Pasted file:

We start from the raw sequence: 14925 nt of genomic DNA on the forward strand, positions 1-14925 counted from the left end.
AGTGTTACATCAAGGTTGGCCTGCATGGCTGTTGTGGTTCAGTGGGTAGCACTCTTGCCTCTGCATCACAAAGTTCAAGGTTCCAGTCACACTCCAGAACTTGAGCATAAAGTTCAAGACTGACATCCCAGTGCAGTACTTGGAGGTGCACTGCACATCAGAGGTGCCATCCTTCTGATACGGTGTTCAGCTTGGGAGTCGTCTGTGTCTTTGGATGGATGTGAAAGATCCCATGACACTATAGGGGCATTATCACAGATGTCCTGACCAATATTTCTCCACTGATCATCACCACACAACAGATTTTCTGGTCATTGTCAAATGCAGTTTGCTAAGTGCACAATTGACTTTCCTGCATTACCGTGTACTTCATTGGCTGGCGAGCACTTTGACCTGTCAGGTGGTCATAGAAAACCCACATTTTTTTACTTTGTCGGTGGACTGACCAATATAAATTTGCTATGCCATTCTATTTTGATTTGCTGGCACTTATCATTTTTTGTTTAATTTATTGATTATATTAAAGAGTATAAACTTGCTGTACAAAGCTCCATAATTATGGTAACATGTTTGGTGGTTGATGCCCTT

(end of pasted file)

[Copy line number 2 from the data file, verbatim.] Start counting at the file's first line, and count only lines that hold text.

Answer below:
AGTGTTACATCAAGGTTGGCCTGCATGGCTGTTGTGGTTCAGTGGGTAGCACTCTTGCCTCTGCATCACAAAGTTCAAGGTTCCAGTCACACTCCAGAACTTGAGCATAAAGTTCAAGACTGACATCCCAGTGCAGTACTTGGAGGTGCACTGCACATCAGAGGTGCCATCCTTCTGATACGGTGTTCAGCTTGGGAGTCGTCTGTGTCTTTGGATGGATGTGAAAGATCCCATGACACTATAGGGGCATTATCACAGATGTCCTGACCAATATTTCTCCACTGATCATCACCACACAACAGATTTTCTGGTCATTGTCAAATGCAGTTTGCTAAGTGCACAATTGACTTTCCTGCATTACCGTGTACTTCATTGGCTGGCGAGCACTTTGACCTGTCAGGTGGTCATAGAAAACCCACATTTTTTTACTTTGTCGGTGGACTGACCAATATAAATTTGCTATGCCATTCTATTTTGATTTGCTGGCACTTATCATTTTTTGTTTAATTTATTGATTATATTAAAGAGTATAAACTTGCTGTACAAAGCTCCATAATTATGGTAACATGTTTGGTGGTTGATGCCCTT